2. Ignacio


    Spanish saying: “lo bueno, si breve, dos veces bueno”
    Google translation: “the good, if brief, twice good”
    My own;”Good stuff, briefly expressed, twice the good”

  3. flora

    wow. You last para is spot-on. The 1992 law about stock options was, I think, supposed to align managements’ interest more closely with investors, on the theory that closer alignment with investors would produce stronger companies. That alignment, however, isn’t with actual companies real interests. (outside of share price.)

    Thanks for this post.

  4. Peter Pan

    This post illustrates the degree to which executive pay in large corporations has become so objectionably obscene and vulgar.

    These executives are part of the basket of irredeemable deplorables of TPTB in our society. (Killary Killington & Donald Dummkopf also fit within this basket.)

    I couldn’t finish eating my breakfast this morning while reading this post.

  5. Vedant Desai

    Actually, whole of the disclosure requirements of the U.S. sucks. They disclose very limited information and that too in a very confusing manner. Sadly, most of the investors doesn’t care about such things as far as share price remains high because nowadays they intend to hold shares for a very short term.

    1. ilporcupine

      You betcha!
      Given the choice between reporting, like, ya know,, an actual number, and some estimated ‘value’ requiring complex mathmatical models, which would you expect them to prefer?
      “Really, its very complicated, you wouldn’t understand”, they tell me.

  6. LA Mike

    Why don’t we put a cap on multiples of average salary. For example, let’s say the average salary is $65K and the cap is 40. The most the CEO or anyone else can make is $2.6m.

    Somehow our planet did just fine back when the multiple hardly went over 20.

    I always go back to a field analogy. At what point, do we recognize, (and legislate away), the positive absurdity of thinking that one man can do the work of 370?

    It’s so dangerous that we’re in a world of such extraordinary information and transportation technologies. This allows the CEO to exist in a universe so far removed from the workforce or manufacturing base (when it applies). If businesses were still in villages and regions, we’d have seen a guillotine by now.

    1. TedHunter

      You are right; it’s way too depressing to read about the problem without immediately thinking about a solution.

      But these people are already too powerful for direct countermeasures. We are already in a feudal environment where income caps will probably fail as soon as anyone will try to implement them. People who earn 900 times the average salary will not simply sit still and wait for their opposition to organize. They will use their money to bribe, split, criminalize and discredit whoever gets in their way. Or worse.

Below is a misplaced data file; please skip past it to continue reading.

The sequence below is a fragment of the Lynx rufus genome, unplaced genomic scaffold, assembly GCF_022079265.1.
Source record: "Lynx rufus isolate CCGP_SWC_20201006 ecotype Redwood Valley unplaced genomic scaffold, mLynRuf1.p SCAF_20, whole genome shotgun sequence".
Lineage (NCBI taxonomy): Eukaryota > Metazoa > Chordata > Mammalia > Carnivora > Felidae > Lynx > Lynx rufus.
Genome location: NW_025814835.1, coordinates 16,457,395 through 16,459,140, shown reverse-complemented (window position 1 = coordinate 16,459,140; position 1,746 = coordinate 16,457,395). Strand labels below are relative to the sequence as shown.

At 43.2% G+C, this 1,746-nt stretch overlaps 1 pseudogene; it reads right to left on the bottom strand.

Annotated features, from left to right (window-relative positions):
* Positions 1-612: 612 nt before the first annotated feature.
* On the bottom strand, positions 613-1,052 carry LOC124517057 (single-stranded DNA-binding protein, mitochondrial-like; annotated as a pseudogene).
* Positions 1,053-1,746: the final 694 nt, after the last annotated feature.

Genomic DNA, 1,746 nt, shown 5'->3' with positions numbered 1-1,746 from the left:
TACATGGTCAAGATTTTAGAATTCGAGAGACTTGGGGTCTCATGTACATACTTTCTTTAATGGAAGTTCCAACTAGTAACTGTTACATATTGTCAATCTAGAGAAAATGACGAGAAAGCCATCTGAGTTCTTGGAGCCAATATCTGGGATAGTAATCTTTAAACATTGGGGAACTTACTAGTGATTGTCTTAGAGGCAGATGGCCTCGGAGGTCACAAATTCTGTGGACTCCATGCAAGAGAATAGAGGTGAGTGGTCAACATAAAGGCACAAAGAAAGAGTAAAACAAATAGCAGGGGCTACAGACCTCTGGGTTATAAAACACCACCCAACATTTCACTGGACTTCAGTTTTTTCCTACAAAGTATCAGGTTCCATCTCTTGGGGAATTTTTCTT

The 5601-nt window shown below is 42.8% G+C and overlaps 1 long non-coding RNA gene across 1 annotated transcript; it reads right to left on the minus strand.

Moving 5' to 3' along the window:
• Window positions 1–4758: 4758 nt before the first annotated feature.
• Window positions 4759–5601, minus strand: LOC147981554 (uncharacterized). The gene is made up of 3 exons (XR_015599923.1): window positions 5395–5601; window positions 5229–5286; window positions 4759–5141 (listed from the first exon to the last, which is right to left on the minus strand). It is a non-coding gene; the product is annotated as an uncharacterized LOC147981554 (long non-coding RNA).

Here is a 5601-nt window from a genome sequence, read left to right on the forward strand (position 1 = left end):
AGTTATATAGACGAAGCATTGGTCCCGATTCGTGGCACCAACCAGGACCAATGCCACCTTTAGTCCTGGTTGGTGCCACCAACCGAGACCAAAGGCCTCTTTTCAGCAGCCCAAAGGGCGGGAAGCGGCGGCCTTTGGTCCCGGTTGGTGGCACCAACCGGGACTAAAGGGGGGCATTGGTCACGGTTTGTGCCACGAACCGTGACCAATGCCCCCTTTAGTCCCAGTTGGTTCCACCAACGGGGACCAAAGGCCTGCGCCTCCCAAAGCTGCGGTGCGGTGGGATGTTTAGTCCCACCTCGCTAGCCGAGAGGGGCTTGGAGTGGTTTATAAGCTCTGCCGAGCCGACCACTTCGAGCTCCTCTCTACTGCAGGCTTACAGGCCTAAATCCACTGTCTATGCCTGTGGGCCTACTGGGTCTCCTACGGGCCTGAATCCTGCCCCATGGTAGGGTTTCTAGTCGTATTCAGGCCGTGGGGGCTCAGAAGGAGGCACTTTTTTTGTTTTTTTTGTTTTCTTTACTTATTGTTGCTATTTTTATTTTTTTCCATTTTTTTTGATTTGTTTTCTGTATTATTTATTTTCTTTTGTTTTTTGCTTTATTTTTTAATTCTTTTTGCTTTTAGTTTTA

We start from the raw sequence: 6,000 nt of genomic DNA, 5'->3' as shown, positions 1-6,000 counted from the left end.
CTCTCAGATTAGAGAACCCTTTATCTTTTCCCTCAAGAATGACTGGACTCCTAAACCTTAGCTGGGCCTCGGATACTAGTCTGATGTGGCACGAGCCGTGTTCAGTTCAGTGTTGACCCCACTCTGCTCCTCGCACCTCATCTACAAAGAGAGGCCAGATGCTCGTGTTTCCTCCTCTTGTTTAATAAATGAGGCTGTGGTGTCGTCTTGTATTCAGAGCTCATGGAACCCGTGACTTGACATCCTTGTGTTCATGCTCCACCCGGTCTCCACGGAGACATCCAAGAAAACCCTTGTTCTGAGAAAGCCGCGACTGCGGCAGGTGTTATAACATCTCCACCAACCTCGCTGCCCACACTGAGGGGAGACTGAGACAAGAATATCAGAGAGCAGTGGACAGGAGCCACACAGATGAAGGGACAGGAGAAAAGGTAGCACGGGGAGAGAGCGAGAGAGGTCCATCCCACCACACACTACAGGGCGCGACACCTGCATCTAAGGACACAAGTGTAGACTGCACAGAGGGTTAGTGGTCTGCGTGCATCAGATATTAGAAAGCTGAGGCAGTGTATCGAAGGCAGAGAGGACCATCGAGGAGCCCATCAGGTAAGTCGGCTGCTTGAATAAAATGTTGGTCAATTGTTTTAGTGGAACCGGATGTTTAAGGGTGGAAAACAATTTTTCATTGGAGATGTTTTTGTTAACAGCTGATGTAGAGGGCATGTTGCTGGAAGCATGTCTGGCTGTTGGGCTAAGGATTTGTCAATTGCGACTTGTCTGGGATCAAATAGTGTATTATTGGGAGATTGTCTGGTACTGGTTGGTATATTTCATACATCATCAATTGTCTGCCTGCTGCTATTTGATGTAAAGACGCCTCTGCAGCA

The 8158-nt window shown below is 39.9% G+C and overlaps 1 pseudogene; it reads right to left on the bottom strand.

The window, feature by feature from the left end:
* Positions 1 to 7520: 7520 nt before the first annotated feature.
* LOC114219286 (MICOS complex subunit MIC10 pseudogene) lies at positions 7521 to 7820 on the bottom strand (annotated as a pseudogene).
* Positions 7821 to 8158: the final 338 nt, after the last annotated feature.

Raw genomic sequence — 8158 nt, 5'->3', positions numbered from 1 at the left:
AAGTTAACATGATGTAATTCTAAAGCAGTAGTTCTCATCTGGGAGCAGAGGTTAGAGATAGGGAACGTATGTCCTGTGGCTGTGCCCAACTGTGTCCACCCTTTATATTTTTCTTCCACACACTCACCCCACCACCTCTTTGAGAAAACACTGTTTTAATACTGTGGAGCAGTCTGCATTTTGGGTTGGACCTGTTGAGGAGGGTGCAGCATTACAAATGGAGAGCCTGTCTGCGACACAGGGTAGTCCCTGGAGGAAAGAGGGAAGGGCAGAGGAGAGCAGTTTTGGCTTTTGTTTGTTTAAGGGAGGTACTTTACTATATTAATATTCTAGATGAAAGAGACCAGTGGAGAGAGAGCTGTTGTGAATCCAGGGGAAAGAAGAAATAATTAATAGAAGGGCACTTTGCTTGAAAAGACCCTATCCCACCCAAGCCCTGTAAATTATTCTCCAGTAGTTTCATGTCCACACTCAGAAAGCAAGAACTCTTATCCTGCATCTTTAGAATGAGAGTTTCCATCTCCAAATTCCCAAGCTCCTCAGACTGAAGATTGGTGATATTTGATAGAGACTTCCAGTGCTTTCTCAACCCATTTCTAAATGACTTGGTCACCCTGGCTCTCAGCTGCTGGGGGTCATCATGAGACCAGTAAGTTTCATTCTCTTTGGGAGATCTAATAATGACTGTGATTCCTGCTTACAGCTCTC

But if wealth is the problem, it is also the solution. Employee-owned companies (EOC) are the one way out of quite a few other quagmires we got ourselves into. EOCs aim at increasing the wealth of their employees and have strict caps on the min-max span of incomes within their structures (max cap is usually at 5-8 times the min income). There are numerous legal forms under which a company can organize as such (ESOP, coop, etc. but most other can give itself a structure accordingly). And if there is one thing for sure: they are more profitable than their direct competition, without being a silver bullet (they do declare insolvency, even if certain interest groups would like to make you believe otherwise).

      1. LA Mike

        My concern is that “wealth” redistribution isn’t really possible or moral. I consider it ex post facto. So, I think the only route is income/gains. Can’t change the past, but can change the future.

        I like the EOC idea, but who’s going to start them and how? We’ve got Credit Unions, but they don’t seem to be gaining any traction on banks. For a small business starting out, who’s going to be the ultimate decision maker? (I need to educate myself more on EOC’s and perhaps I’ll find the answer.)

        The real problem is that nothing can really change so long as we’ve got millions of “temporarily embarrassed millionaires” running around. No guillotines with them around.

        1. TedHunter

          You’re right, the only route is income/gains, not “wealth” in the proper sense of the word. It is a long-term strategy, and/but it is working. If you live in the US, ESOPs are the fastest growing form of EOCs (not coops, surprisingly). That’s where I suggest you can start reading. The Cleveland Model is a practical functioning example. There are also organizations like BALLE. The only book I know from a worker-owner is “The Company We Keep”.

          Europe is a mixed picture. EOCs are huge in Denmark and Scandinavia. You probably have read about the largest coop worldwide, Mondragon (Spain). Greece’s Syriza based their economic plattform on them before winning the election (and abandoned them afterwards, for all I know.) The list can go on.

  7. Ignacio

    The extreme inequality in salaries reminds me the famous video showing that monkeys fed with different fruits also have a sense of justice. The fact that this is not uniquely human shows that the sense of justice is evolutionary relevant and migth favour the survival of the species as a group rather than the individual approach. The fact that these guys seem to regard the competitive advantage of the individual as superior achievement, while their are benefiting from the strength of the group (the companies they manage, and the strength of the whole society) is so contradictory, and the double morale they apply is so obvious, it could be considered a mental disorder. Monkeys are more judicious…